The Google Docs API lets you create and modify documents.
Apps can integrate with the Docs API to create polished documents from both user and system-provided data. The API allows you to:
- Automate processes
- Create documentation in bulk
- Generate invoices or contracts
Overview of the API
The documents resource provides methods you use to invoke the Docs API.
The following methods let you create, read, and update Google Docs documents:
- Use documents.create to create a document.
- Use documents.get to retrieve the contents of a specified document.
- Use documents.batchUpdate to atomically perform a set of updates on a specified document.
batchUpdate methods require a
documentId (see below) as a
parameter to specify the target document. The
create method returns an instance
of the created document, from which you can read the ID.
batchUpdate method takes a list of request objects, and makes updates
according to the same order they appear in the batch request. The updates
in the batch update are applied atomically. That is, if any request isn't valid, then the entire update is unsuccessful and none of the (potentially dependent) changes are applied.
batchUpdate method returns a list of response objects. The objects in this
list occupy the same index order as the corresponding request.
Document IDs reference a document and they can be derived from the URL:
documentId is a unique string containing letters, numbers, and some special
characters. The following regular expression can be used to extract the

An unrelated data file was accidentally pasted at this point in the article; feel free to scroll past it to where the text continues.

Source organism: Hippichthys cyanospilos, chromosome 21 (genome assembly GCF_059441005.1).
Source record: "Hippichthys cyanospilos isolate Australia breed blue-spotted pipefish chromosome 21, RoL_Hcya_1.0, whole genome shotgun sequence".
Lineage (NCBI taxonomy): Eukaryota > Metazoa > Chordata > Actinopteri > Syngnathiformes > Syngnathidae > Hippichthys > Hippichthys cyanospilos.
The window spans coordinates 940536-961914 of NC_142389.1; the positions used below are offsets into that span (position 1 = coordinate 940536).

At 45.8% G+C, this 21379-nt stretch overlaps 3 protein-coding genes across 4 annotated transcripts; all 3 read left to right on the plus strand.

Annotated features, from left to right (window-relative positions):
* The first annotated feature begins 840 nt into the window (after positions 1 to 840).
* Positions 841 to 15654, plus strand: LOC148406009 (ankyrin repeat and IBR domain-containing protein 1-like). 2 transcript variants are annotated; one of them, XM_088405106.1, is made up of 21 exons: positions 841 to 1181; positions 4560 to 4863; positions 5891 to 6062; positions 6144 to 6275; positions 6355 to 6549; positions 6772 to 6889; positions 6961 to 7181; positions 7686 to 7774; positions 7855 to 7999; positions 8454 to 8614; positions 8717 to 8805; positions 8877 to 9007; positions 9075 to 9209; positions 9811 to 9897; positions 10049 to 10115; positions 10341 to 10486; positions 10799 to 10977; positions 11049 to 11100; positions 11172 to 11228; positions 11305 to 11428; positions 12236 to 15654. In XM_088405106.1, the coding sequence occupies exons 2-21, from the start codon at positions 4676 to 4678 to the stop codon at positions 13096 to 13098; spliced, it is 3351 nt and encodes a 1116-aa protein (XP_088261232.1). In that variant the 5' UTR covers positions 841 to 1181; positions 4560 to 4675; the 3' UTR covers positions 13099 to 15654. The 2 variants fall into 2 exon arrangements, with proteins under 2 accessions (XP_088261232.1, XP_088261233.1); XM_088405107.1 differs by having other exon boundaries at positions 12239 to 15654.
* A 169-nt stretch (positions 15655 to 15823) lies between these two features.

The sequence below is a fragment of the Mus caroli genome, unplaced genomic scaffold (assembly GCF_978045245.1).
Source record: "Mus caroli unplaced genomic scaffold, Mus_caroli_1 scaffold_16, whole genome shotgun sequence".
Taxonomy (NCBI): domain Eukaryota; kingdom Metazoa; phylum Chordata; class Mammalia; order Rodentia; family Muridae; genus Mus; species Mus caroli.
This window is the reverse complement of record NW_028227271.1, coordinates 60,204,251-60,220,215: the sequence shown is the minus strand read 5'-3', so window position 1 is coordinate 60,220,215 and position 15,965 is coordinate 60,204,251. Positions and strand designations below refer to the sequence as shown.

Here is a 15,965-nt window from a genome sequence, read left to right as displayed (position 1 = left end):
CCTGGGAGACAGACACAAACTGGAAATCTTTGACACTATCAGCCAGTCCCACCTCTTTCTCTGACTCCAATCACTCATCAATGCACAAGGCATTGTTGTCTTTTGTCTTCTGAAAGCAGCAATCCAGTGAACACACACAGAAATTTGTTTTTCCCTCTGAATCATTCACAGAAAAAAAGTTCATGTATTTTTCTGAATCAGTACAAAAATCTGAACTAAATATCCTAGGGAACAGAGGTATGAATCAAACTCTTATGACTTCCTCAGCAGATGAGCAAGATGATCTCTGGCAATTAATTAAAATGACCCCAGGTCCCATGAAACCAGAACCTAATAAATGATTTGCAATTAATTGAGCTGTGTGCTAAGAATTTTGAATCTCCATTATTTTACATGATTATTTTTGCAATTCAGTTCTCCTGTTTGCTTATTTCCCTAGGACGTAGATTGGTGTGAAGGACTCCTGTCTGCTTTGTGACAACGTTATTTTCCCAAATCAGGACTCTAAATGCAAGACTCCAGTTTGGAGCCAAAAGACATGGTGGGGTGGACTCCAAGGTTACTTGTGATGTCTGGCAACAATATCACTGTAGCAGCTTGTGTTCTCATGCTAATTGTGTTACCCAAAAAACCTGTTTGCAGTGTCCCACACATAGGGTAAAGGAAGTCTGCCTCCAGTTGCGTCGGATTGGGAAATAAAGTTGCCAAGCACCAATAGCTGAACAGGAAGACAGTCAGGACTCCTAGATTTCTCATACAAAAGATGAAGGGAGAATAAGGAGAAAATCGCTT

document ID from a Google Docs URL:
If you're familiar with the Drive API, the
documentId corresponds to the
ID of the File
Locations within a document: indexes
When you make updates to the content of a document, each update takes place at a location or across a range within the document. These locations and ranges are specified using indexes, which represent an offset within a containing document segment. To learn more about indexes and how to use them, see the Structure of a Google Docs document concept guide.
Document update workflow
Creating and populating a new document is straightforward, since there's no existing content to worry about and there are no collaborators who can alter the document state. Conceptually, this works as shown in the following sequence diagram:
Updating an existing document is more complex. Before you can make meaningful calls to update a document, you need to know the current state of the document: what elements make it up, what content is in those elements, and where all these items are located within the document. The following sequence diagram shows how this works:
This diagram doesn't consider workflows where concurrent updates by other collaborators are made in the same document. See Plan for collaboration for a discussion of this topic.